District board members, staff, family and friends joined us for our 70th annual meeting at Forest City Farms, featuring a farm tour and lots of family-friendly activities! Following our brief business meeting and a report on the year's conservation successes, we celebrated the District's Conservation Award winnners, then enjoyed refreshments and Fall Harvest Day activities, including a walking tour of the farm.
Forest City Farms, owned and managed by Gabe Russo with support from many of his family members, is a small farm located in the Middletown along the Connecticut River producing organically grown food, and contributing to the local sustainable food community. The wide variety of heirloom produce and culinary herbs grown at the farm are sold at farmers markets and to restaurants, distributed in local farm shares, and donated to the local soup kitchen and food pantry. Gabe Russo led us on an extensive tour and spoke about the farming operation, their efforts to enhance their farmland for agriculture, the many conservation practices they've put in place, and their plans to expand their crops and also develop educational facilities and offer programs to engage local families and children.
Many thanks to Forest City Farms for hosting our annual meeting at the farm, and including us in their first Fall Harvest Day. A fun, and educational time was had by all!
|Forgotten Farms Kicks Off 2017-18 Environmental Film Series |
The 2017-2018 season of The Elements: An Annual Environmental Film Series kicked off Monday, October 2, 2017 with a screening of Forgotten Farms, about New England's dairy farmers. Thanks to everyone who came out to see this excellent film, which covers so many important issues related to farming, food, and the environment, all with a wonderful human touch. If you don't have an appreciation for dairy farmers before seeing the film, you can't help but have one after! The film was followed by a great discussion led by Joe Greenbacker and Melissa Greenbacker-Dziurgot of Greenbacker's Brookfield Farm in Durham. Many thanks to Joe and Melissa for taking time out of their busy schedules to participate in the film screening.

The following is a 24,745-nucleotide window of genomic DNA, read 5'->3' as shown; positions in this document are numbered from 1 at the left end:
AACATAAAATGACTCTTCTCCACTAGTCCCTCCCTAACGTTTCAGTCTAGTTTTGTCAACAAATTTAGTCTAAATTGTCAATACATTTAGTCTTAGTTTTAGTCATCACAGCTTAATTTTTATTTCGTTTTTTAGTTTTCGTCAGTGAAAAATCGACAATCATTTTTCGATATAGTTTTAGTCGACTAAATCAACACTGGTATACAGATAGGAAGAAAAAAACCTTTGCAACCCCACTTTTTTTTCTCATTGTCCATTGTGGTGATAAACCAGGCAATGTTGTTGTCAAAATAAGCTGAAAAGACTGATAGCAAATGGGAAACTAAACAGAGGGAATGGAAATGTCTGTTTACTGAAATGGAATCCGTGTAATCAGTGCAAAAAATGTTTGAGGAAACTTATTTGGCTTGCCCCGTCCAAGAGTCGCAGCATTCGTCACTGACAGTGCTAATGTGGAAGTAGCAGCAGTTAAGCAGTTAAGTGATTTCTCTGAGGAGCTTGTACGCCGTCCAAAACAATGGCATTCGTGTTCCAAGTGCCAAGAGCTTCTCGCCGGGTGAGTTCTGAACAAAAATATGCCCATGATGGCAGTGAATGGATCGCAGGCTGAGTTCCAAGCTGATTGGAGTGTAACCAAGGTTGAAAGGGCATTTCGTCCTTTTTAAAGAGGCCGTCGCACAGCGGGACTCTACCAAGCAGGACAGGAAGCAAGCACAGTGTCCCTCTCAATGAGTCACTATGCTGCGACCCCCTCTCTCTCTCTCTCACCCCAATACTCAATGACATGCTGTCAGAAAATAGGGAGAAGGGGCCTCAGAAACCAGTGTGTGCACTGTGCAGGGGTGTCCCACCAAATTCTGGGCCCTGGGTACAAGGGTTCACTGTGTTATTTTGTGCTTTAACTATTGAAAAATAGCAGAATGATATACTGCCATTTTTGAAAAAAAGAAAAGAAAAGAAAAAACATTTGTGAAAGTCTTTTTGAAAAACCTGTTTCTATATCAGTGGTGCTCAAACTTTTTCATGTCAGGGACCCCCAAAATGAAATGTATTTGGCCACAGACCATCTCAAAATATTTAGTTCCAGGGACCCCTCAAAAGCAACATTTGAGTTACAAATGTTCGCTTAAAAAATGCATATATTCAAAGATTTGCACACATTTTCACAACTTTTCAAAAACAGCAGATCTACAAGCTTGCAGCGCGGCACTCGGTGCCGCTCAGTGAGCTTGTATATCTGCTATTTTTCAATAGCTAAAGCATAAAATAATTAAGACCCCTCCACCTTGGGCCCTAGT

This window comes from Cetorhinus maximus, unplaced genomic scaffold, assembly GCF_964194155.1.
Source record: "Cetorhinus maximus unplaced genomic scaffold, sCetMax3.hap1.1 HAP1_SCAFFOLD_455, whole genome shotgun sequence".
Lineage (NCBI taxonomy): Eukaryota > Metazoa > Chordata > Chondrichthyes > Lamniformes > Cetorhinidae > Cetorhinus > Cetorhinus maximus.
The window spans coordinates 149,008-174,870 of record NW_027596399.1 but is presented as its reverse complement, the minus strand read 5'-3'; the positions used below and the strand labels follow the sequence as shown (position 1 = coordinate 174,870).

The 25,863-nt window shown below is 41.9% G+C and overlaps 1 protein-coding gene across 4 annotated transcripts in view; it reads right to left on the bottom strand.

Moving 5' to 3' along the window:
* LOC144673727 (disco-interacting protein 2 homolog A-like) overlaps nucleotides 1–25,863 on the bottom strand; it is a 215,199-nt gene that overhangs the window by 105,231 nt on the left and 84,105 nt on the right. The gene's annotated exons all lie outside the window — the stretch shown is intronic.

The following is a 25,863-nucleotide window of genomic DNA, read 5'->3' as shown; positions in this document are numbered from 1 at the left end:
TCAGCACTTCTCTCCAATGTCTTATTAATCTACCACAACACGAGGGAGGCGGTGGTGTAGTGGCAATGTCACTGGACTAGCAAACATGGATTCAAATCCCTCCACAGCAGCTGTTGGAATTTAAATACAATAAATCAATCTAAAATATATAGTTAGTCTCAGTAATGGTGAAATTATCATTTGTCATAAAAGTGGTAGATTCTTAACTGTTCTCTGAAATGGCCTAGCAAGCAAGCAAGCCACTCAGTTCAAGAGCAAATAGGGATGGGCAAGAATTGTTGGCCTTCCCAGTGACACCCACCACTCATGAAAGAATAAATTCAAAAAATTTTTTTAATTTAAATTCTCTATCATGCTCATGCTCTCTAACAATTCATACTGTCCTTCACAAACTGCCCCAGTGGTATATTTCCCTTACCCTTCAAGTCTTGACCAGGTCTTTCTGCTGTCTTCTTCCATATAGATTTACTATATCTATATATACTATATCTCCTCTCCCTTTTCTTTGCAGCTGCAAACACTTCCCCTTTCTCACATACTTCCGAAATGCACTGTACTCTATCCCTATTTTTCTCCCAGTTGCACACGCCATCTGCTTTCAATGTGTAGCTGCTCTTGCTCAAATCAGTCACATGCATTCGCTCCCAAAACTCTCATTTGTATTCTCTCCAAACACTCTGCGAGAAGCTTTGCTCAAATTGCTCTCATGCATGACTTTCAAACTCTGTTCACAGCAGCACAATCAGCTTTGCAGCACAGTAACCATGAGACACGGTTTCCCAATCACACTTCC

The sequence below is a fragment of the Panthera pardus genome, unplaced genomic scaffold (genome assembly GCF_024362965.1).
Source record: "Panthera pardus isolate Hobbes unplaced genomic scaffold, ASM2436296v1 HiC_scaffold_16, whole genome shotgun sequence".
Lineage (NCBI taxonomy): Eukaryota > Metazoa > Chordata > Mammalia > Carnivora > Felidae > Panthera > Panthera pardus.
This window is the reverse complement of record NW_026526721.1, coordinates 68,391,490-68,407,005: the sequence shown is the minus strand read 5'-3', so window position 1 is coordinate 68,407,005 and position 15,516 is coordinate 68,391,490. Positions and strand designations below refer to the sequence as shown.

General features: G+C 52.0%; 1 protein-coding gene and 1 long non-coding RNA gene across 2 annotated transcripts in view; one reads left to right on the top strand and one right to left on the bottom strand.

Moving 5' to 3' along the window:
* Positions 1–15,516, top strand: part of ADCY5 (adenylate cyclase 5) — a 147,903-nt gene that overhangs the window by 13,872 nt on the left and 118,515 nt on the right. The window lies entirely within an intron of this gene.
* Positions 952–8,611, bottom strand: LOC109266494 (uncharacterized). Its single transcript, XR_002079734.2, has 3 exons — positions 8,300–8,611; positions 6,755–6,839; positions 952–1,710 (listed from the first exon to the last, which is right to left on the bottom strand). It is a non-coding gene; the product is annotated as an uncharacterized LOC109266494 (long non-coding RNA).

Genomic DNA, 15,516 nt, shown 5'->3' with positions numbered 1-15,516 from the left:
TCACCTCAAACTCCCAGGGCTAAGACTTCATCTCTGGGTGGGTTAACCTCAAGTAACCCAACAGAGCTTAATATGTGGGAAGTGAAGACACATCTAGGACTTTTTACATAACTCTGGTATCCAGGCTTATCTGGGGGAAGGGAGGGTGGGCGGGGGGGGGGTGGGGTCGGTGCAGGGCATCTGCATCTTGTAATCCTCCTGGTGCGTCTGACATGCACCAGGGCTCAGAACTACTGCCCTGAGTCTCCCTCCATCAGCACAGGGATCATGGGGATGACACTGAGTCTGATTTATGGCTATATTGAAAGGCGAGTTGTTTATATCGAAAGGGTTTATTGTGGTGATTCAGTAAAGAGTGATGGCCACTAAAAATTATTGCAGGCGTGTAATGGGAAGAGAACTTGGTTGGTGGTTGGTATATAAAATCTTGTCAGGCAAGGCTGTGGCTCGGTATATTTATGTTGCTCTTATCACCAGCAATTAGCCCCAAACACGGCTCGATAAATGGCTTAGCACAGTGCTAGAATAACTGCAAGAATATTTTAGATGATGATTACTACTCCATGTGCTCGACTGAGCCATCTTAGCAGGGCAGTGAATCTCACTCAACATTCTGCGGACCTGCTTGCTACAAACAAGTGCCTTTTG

As stated on the film's website, New England has lost over 10,000 dairy farms in the past 50 years, and fewer than 2,000 farms remain. Collectively, these farms tend 1.2 million acres of farmland and produce almost all of the milk consumed in New England. In our enthusiasm for the new food movement, we often overlook the farmers at the foundation of the regional agricultural economy. Only 100 years ago, New England produced most of its own food on 16 million acres of farmland. Climate change will demand that more of our food is grown closer to where we live. As we strive to revive local production, we have much to learn from dairy farmers who have been managing most of the farmland and sustaining the farm economy all along. Through conversations with farmers and policy experts, the film reconsiders the role of these vital but forgotten farmers.